By Nicholas Dias
It is no secret that women have made groundbreaking progress in closing gender gaps – and then some – in American postsecondary institutions since the 1960s.
Popular media have by now thoroughly reported studies showing that female bachelor’s degree recipients now even outnumber their male cohorts. For example, data from the National Science Foundation (NSF) estimates that females constituted around 57 percent of bachelor’s recipients in 2012.
Ironically, articles considering gender equality among master’s recipients are much more rare, despite existing data that contend women do even better in this arena: The NSF data just cited also shows that females earned about 60 percent of master’s degrees awarded in 2012.
Yet, the truly forgotten front in the fight for postsecondary education gender equality is that over doctorates, where several studies have shown trends that are somewhat less encouraging.
A recent post by Joe Boeckenstedt, the Associate Vice President of Enrollment Management and Marketing at DePaul University, illustrates these circumstances. One of Boeckenstedt’s visualizations of 2013 data from the National Science Foundation (NSF) is below.
To be sure, growth in the proportion of women doctorate awardees has been considerable. Between 1983 and 2013, females increased their share of awarded doctorates by over 12 percent, claiming majorities in the humanities, life sciences, and social sciences and maintaining their margin in education.
Even with these 30 years of marked progress, however, women still amounted to only 46.25 percent of total doctorate awardees in 2013.
This is because males still greatly overshadowed females among engineering and physical science doctoral graduates, constituting more than 77 and 70 percent of graduates, respectively. In fact, according to the data, the gender gap between doctorate awardees in the two fields increased by just over 40 percent from 2003 to 2013.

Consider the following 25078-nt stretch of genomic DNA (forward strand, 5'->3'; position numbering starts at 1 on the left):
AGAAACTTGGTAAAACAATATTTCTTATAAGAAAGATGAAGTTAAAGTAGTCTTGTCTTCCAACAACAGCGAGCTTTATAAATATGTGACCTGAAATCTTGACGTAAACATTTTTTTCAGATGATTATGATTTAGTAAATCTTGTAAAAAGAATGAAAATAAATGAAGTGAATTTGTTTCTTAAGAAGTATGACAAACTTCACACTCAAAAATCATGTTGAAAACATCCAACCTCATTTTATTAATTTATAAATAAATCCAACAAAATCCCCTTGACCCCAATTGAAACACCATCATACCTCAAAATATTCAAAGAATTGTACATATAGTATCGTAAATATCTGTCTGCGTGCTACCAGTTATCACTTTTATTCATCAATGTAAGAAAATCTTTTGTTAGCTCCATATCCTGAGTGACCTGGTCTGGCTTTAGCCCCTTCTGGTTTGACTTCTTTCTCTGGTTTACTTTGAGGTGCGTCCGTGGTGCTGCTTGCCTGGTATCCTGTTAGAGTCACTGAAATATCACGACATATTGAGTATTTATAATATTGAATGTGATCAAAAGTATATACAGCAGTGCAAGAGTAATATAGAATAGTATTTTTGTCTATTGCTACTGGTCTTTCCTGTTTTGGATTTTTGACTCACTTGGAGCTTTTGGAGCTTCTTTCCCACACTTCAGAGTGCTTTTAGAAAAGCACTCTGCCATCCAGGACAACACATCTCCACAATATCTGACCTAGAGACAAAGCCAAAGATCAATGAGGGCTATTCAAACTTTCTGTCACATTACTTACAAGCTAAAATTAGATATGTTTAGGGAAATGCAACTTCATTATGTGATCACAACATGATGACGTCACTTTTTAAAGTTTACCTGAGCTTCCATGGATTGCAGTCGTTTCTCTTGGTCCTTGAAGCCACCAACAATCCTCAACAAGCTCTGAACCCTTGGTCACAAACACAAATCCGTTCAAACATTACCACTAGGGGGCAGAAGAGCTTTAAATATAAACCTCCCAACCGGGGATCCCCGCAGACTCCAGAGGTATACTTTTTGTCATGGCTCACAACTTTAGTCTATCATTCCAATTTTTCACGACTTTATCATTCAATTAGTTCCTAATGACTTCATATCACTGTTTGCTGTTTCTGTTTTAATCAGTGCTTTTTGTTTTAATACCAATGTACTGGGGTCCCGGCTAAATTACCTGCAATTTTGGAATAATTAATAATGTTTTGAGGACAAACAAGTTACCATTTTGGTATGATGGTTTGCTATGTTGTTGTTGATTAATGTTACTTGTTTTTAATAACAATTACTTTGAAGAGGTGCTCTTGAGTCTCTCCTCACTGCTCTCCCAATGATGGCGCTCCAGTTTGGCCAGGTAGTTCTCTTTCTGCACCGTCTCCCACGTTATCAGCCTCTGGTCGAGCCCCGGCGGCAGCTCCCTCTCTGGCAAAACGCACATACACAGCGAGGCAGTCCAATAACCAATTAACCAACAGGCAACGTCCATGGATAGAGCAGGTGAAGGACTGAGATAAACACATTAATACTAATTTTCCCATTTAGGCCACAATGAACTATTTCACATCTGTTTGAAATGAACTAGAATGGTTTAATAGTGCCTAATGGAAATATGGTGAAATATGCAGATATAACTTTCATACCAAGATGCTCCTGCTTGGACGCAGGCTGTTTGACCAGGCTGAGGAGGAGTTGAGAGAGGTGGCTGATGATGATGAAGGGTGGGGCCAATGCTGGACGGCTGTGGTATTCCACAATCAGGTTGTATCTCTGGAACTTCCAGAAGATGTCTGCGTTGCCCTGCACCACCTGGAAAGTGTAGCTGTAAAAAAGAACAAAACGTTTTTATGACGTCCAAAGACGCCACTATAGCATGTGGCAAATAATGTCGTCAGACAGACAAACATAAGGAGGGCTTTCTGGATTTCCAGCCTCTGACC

The damage of sociocultural elements that discourage females from entering science, technology, engineering, and mathematics (STEM) fields is well-documented.
One stand-out study that demonstrates these outcomes is that of Harvard University researchers Kane and Mertz. The researchers compared the Social Watch Group’s Gender Equity Index (GEI) to average math performance of fourth- and eighth-graders in 26 and 52 countries, respectively, as measured by the Trends in International Mathematics and Science Study (TIMSS). Correlations between countries’ GEIs and average female math performances had coefficients exceeding 0.479 (p < .001).
However, shortages of women in engineering and the physical sciences may not be the only reason they continue to be underrepresented among nationwide doctoral graduates. Some states still lag far behind others with regard to gender equality in total doctoral graduates.
While states such as Vermont can boast percentages of female doctorate recipients topping 56 percent, other states like Wyoming stagnate at rates as low as 33 percent. That is a range of around 23 percent. Women receive about or above their fair share of doctoral degrees in only 16 states.
A multiple regression analysis suggests a few reasons as to why these differences exist.
Each state’s percentage of female doctorate recipients is predicted by two other characteristics: its proportion of self-identified liberals (β = 0.68%, p < .001) and its proportion of females between the ages of 20 and 44 needing contraception (β = -0.47%, p < .05). The correlation between proportions of self-identified liberals and percentages of female doctorate recipients is visualized immediately above.
In other words, as states’ percentages of female doctorate recipients rise, (1) their proportions of self-identified liberals also rise and (2) their proportions of females needing contraception fall.
There are several apparently possible implications of these results. Pregnancy may deter women from completing a doctoral education. Areas of the country where more progressive views hold sway may elect politicians who are more inclined to support measures to bring about gender equality in education, or residents in those states may be more likely to pursue a doctoral education at a local university.
In any case, the statistics doubly underscore the import of considering sociocultural factors in discerning why gender inequality within postsecondary institutions persists in the United States.
Nicholas Dias graduated from the University of California-Davis with majors in psychology and communication and a minor in professional writing. UC Davis is home to the Kappa of California Chapter of Phi Beta Kappa.